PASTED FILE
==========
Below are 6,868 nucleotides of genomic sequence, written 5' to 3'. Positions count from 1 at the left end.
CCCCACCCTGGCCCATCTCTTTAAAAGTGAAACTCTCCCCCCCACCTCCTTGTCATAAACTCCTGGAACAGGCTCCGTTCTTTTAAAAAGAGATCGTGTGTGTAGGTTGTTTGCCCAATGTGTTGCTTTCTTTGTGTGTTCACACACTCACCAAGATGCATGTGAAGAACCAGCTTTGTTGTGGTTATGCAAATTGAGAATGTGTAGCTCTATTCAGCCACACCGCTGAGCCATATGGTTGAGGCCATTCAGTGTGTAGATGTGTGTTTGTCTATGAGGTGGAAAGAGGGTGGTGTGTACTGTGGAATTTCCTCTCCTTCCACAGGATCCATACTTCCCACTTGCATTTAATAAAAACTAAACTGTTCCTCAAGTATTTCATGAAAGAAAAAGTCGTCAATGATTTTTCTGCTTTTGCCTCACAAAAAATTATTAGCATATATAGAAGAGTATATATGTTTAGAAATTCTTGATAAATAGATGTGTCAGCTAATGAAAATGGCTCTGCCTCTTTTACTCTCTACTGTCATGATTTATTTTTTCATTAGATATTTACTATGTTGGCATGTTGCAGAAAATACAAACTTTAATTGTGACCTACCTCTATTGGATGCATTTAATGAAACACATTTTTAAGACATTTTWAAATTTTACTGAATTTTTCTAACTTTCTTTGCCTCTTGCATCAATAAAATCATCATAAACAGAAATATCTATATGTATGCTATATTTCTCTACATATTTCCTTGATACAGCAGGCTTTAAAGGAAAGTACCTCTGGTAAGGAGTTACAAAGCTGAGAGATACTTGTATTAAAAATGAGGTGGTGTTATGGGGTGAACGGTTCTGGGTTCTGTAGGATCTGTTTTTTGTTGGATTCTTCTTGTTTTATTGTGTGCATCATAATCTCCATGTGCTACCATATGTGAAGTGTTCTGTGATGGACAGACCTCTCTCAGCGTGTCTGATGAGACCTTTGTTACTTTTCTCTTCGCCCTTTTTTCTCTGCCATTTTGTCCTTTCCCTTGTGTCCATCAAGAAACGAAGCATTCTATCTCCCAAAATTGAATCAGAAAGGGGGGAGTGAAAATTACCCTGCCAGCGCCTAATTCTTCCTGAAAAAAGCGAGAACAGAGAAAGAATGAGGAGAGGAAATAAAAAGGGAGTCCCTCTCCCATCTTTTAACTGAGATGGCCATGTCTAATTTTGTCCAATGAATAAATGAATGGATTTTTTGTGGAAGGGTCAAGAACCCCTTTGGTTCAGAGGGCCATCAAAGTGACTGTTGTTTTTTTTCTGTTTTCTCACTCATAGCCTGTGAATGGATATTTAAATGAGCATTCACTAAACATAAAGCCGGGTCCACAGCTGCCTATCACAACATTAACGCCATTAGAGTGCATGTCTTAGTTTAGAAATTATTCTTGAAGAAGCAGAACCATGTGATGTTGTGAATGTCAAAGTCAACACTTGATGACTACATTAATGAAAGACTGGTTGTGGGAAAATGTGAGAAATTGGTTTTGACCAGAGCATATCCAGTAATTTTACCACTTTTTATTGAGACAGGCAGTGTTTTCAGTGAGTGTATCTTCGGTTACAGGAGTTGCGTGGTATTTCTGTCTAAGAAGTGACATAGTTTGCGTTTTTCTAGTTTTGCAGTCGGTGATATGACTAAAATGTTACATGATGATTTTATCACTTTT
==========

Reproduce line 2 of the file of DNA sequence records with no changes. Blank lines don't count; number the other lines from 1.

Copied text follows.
CCCCACCCTGGCCCATCTCTTTAAAAGTGAAACTCTCCCCCCCACCTCCTTGTCATAAACTCCTGGAACAGGCTCCGTTCTTTTAAAAAGAGATCGTGTGTGTAGGTTGTTTGCCCAATGTGTTGCTTTCTTTGTGTGTTCACACACTCACCAAGATGCATGTGAAGAACCAGCTTTGTTGTGGTTATGCAAATTGAGAATGTGTAGCTCTATTCAGCCACACCGCTGAGCCATATGGTTGAGGCCATTCAGTGTGTAGATGTGTGTTTGTCTATGAGGTGGAAAGAGGGTGGTGTGTACTGTGGAATTTCCTCTCCTTCCACAGGATCCATACTTCCCACTTGCATTTAATAAAAACTAAACTGTTCCTCAAGTATTTCATGAAAGAAAAAGTCGTCAATGATTTTTCTGCTTTTGCCTCACAAAAAATTATTAGCATATATAGAAGAGTATATATGTTTAGAAATTCTTGATAAATAGATGTGTCAGCTAATGAAAATGGCTCTGCCTCTTTTACTCTCTACTGTCATGATTTATTTTTTCATTAGATATTTACTATGTTGGCATGTTGCAGAAAATACAAACTTTAATTGTGACCTACCTCTATTGGATGCATTTAATGAAACACATTTTTAAGACATTTTWAAATTTTACTGAATTTTTCTAACTTTCTTTGCCTCTTGCATCAATAAAATCATCATAAACAGAAATATCTATATGTATGCTATATTTCTCTACATATTTCCTTGATACAGCAGGCTTTAAAGGAAAGTACCTCTGGTAAGGAGTTACAAAGCTGAGAGATACTTGTATTAAAAATGAGGTGGTGTTATGGGGTGAACGGTTCTGGGTTCTGTAGGATCTGTTTTTTGTTGGATTCTTCTTGTTTTATTGTGTGCATCATAATCTCCATGTGCTACCATATGTGAAGTGTTCTGTGATGGACAGACCTCTCTCAGCGTGTCTGATGAGACCTTTGTTACTTTTCTCTTCGCCCTTTTTTCTCTGCCATTTTGTCCTTTCCCTTGTGTCCATCAAGAAACGAAGCATTCTATCTCCCAAAATTGAATCAGAAAGGGGGGAGTGAAAATTACCCTGCCAGCGCCTAATTCTTCCTGAAAAAAGCGAGAACAGAGAAAGAATGAGGAGAGGAAATAAAAAGGGAGTCCCTCTCCCATCTTTTAACTGAGATGGCCATGTCTAATTTTGTCCAATGAATAAATGAATGGATTTTTTGTGGAAGGGTCAAGAACCCCTTTGGTTCAGAGGGCCATCAAAGTGACTGTTGTTTTTTTTCTGTTTTCTCACTCATAGCCTGTGAATGGATATTTAAATGAGCATTCACTAAACATAAAGCCGGGTCCACAGCTGCCTATCACAACATTAACGCCATTAGAGTGCATGTCTTAGTTTAGAAATTATTCTTGAAGAAGCAGAACCATGTGATGTTGTGAATGTCAAAGTCAACACTTGATGACTACATTAATGAAAGACTGGTTGTGGGAAAATGTGAGAAATTGGTTTTGACCAGAGCATATCCAGTAATTTTACCACTTTTTATTGAGACAGGCAGTGTTTTCAGTGAGTGTATCTTCGGTTACAGGAGTTGCGTGGTATTTCTGTCTAAGAAGTGACATAGTTTGCGTTTTTCTAGTTTTGCAGTCGGTGATATGACTAAAATGTTACATGATGATTTTATCACTTTT